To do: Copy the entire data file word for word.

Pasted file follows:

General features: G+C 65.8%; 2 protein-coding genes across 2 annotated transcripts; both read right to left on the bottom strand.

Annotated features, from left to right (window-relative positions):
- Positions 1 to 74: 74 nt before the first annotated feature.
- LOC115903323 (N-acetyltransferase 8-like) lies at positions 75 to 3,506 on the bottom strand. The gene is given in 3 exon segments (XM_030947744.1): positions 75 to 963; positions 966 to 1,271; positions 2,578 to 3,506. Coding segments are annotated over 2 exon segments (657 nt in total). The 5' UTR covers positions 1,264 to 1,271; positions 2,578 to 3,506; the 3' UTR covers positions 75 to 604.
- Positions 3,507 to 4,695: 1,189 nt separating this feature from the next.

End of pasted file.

General features: G+C 65.8%; 2 protein-coding genes across 2 annotated transcripts; both read right to left on the bottom strand.

Annotated features, from left to right (window-relative positions):
- Positions 1 to 74: 74 nt before the first annotated feature.
- LOC115903323 (N-acetyltransferase 8-like) lies at positions 75 to 3,506 on the bottom strand. The gene is given in 3 exon segments (XM_030947744.1): positions 75 to 963; positions 966 to 1,271; positions 2,578 to 3,506. Coding segments are annotated over 2 exon segments (657 nt in total). The 5' UTR covers positions 1,264 to 1,271; positions 2,578 to 3,506; the 3' UTR covers positions 75 to 604.
- Positions 3,507 to 4,695: 1,189 nt separating this feature from the next.